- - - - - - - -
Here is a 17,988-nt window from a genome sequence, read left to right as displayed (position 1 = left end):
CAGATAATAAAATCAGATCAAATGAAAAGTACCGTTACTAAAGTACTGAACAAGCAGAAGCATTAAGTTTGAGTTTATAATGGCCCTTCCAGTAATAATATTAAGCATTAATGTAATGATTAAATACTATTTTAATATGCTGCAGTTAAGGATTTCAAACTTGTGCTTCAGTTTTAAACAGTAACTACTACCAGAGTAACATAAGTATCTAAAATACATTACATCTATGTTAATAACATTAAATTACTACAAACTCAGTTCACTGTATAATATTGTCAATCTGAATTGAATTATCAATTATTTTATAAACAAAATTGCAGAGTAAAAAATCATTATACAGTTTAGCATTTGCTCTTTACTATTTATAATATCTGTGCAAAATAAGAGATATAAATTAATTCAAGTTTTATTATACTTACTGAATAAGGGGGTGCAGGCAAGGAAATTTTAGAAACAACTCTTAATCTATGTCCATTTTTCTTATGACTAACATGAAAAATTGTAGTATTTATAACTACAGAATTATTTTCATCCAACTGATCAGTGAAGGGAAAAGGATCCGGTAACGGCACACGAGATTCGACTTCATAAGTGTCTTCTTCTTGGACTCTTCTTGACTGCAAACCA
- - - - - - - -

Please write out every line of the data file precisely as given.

Here is a 17,988-nt window from a genome sequence, read left to right as displayed (position 1 = left end):
CAGATAATAAAATCAGATCAAATGAAAAGTACCGTTACTAAAGTACTGAACAAGCAGAAGCATTAAGTTTGAGTTTATAATGGCCCTTCCAGTAATAATATTAAGCATTAATGTAATGATTAAATACTATTTTAATATGCTGCAGTTAAGGATTTCAAACTTGTGCTTCAGTTTTAAACAGTAACTACTACCAGAGTAACATAAGTATCTAAAATACATTACATCTATGTTAATAACATTAAATTACTACAAACTCAGTTCACTGTATAATATTGTCAATCTGAATTGAATTATCAATTATTTTATAAACAAAATTGCAGAGTAAAAAATCATTATACAGTTTAGCATTTGCTCTTTACTATTTATAATATCTGTGCAAAATAAGAGATATAAATTAATTCAAGTTTTATTATACTTACTGAATAAGGGGGTGCAGGCAAGGAAATTTTAGAAACAACTCTTAATCTATGTCCATTTTTCTTATGACTAACATGAAAAATTGTAGTATTTATAACTACAGAATTATTTTCATCCAACTGATCAGTGAAGGGAAAAGGATCCGGTAACGGCACACGAGATTCGACTTCATAAGTGTCTTCTTCTTGGACTCTTCTTGACTGCAAACCA